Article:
Discussions on the Urban Fringe

Finding an interesting hashtag on Twitter is usually a short term piece of fun (e.g #MedwayFilms: Naked Gun Wharf;  Nightmare on Elm Court etc). However, the #urbanfringe hashtag not only introduced me to artists Jo Roberts and Stephen Turner (interviewed here) but offered the opportunity to attend the Urban Fringe seminar and find out more about the project overall.

Urban Fringe Seminar Nov 2012

Since I’ve covered Jo and Stephen’s personal journeys already, my focus during the event, held at UCA Rochester, was on the film Recorded Delivery, and the thoughts behind it of makers Simon Barker and Nayan Kulkarni, the other artists commissioned by the Kent Architecture Centre for the project.

The split screen narrative drew together two very different communities within a short distance of one another: Medway Gate, a fairly new housing development which ‘ticked all the boxes’ for new developments, and the Medway Bridge Marina – which, incidentally, I also recently visited – an established boat yard, in which local business owner, John Reynolds, opened up a cafe and social space.

Simon with a rabbit's head

Exploring the area, Simon and Nayan encountered the urban mythologies of the space: rabbit heads adorn gateways at the entrance to Medway Bridge, underpinned by stories of white witches and lost children. The film followed the journey of a trolley, laden with a guitar, from Medway Gate to the marina, where the music loving community used it to share their songs. Simon and Nayan ingratiated themselves sufficiently to be invited to film the community at play (their Halloween party) with the film makers largely ignored but sometimes posed for.


Sadly, the Medway Gate community was harder to crack, since the artists were unable to meet many of them – short of knocking on doors (not desirable) very few hung around the streets. Simon advised: “Residents complained because the developers never built the social spaces that they promised.” He and Nayan would love to replace the trolley with a boat they build in the marina – relational architecture – which they can drag to Medway Gate instead and use it to create the missing social space. Simon lamented that the inhabitants have to drive out of the area just to buy paracetamol, or a Sunday paper – a boat in situ could provide that. The first connection between the marina and Medway Gate would be firmly established, and a re-shoot of Recorded Delivery undertaken.

Stephen Turner's Environmental Solutions gift box

Stephen’s ‘Environmental Solutions’ – the fragrant waters and essential oils of Eau de Bordure (Eau de Fringe) – have their own brand: Janus, the god who faces two ways, showing the interaction between human kind and nature, which took on a pertinent edge when he quoted housing minister, Nick Boles: “We’re going to protect the greenbelt but … sometimes buildings are better”. This Jo reinforced with a discussion about whether the urban fringes and greenbelt have to be pretty to be valuable. Ominously, on that evening’s Newsnight, Boles said there’s a “huge amount of room to build houses over England.” Does he mean brownfield sites, or is he suggesting concreting England’s green and pleasant land?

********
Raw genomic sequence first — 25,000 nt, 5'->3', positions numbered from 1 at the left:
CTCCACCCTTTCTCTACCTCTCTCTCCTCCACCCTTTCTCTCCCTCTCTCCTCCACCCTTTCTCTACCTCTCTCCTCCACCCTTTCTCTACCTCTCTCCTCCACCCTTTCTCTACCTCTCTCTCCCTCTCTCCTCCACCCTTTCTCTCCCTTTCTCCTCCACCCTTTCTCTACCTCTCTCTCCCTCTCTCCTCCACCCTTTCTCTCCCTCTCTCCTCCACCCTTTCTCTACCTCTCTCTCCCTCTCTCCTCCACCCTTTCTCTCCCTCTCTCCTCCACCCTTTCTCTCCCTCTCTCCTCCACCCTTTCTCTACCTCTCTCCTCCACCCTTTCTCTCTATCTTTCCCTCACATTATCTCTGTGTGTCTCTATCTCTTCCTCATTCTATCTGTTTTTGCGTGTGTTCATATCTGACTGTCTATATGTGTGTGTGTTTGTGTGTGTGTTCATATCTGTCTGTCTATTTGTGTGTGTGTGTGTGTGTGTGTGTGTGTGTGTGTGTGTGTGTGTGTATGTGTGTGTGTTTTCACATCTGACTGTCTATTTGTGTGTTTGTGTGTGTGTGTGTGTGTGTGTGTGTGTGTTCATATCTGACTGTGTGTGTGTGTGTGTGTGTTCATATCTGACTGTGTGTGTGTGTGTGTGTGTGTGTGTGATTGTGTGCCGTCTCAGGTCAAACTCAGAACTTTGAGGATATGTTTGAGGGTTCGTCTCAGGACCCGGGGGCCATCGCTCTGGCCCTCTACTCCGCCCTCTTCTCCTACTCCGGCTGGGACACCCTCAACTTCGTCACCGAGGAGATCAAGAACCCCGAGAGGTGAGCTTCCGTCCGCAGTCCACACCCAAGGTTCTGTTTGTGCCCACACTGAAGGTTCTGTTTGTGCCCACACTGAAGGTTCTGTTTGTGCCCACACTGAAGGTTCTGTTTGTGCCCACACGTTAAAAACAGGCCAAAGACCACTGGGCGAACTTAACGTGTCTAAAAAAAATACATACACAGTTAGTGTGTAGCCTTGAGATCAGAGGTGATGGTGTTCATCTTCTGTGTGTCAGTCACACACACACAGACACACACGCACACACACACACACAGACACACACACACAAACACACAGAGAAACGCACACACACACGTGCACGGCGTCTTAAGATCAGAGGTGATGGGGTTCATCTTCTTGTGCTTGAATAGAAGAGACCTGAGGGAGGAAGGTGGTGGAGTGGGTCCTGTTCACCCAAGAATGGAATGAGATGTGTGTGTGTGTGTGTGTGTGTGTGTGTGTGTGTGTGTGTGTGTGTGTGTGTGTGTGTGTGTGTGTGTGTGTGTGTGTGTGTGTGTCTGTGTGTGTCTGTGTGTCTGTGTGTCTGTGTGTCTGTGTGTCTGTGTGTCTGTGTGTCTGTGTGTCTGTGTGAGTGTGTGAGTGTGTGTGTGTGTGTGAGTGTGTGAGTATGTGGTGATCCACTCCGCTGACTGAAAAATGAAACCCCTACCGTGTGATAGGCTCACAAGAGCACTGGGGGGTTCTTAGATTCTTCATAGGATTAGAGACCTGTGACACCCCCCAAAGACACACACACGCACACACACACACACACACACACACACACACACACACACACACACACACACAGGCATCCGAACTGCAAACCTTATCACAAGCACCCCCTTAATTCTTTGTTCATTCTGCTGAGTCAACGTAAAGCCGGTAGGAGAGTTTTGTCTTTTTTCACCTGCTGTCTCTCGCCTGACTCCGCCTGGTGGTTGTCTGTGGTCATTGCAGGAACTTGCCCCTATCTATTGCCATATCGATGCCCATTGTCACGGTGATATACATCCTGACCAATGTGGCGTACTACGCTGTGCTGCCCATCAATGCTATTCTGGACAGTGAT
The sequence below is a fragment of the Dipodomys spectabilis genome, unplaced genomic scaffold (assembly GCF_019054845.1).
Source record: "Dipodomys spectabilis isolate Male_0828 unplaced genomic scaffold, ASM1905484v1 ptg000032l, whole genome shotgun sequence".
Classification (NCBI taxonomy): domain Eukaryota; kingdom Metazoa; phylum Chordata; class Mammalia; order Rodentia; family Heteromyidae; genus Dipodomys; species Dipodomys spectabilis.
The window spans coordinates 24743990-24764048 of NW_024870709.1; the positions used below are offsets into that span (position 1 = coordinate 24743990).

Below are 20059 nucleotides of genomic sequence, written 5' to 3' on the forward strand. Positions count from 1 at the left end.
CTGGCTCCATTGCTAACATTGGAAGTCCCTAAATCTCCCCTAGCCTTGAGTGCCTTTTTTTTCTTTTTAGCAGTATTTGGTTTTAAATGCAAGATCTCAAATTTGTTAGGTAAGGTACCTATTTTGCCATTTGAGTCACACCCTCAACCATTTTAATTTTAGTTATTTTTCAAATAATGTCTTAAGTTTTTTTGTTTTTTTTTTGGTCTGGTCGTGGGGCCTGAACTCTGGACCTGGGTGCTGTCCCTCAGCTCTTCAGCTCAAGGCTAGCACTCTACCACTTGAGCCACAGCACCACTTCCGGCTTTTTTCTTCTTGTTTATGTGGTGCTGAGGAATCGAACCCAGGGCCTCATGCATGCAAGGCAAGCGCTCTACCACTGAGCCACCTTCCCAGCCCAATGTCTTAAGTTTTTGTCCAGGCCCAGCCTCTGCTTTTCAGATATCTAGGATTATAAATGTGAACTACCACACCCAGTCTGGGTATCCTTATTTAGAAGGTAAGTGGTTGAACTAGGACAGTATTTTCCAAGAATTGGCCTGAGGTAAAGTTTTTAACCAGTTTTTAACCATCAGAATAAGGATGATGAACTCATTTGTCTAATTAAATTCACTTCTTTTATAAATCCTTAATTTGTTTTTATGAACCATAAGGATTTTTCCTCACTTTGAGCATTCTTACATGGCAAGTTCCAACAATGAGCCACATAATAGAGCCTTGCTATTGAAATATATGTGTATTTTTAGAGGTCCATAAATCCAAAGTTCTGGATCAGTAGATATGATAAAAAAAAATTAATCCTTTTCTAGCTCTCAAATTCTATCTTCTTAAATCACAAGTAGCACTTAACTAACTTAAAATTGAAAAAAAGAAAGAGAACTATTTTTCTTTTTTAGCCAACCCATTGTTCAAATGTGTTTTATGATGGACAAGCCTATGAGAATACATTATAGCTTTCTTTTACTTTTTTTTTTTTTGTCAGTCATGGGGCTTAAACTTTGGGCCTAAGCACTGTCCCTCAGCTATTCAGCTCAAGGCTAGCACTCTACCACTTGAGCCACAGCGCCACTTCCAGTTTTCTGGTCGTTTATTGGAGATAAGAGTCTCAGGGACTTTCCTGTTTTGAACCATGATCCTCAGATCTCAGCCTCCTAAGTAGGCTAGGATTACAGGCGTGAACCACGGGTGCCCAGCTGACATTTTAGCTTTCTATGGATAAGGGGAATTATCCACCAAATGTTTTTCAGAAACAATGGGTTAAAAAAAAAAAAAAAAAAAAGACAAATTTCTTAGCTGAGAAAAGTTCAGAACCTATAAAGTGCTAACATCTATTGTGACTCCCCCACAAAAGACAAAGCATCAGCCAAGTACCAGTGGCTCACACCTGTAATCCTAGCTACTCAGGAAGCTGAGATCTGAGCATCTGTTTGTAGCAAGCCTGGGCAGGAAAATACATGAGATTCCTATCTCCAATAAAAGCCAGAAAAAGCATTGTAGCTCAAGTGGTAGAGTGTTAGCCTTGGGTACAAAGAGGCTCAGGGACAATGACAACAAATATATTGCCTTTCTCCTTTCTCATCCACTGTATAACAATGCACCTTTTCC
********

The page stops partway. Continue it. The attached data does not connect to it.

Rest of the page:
Introduced by KAC’s Chris Lamb, the seminar provided a discussion board for on how to develop living space. He quoted renowned architect, Sir Terry Farrell, who said “the place is the client” in development and planning. “It’s drawing out the DNA of a place” continued Chris. “If people understand what’s unique about places where they live then they may engage more with the planning process.”

The Urban Fringes

Ultimately, a space depends on its people belonging to the community. In the case of Medway Bridge Marina, the community was already there; the social space developed because of them. Just building a social space in a new housing development is unlikely to work. You need a catalyst, a resident ‘doer’ who’ll organise and cajole their neighbours to do stuff. (Think of those neighbours without whom no street parties would’ve taken place this year.) And that takes time the planners and developers seem unable to allow for – unless, do that many new developments need building? Aren’t there enough boarded up streets in England, just waiting to be reclaimed? Shouldn’t those existing spaces with established communities be renovated and restored first?

Vandalism and anti-social behaviour in those places can be tackled – we’ve community doers in Medway actioning change right now, with the help of schemes like Big Local. If new developments are to take place, we can only hope the planners do as the Urban Fringe project suggests: See the area, feel the area, engage the existing communities within its borders and shape it to fit.

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To read the best of what’s happening in arts, culture, architecture and more nationally, the BBC’s The Culture Show link is here.

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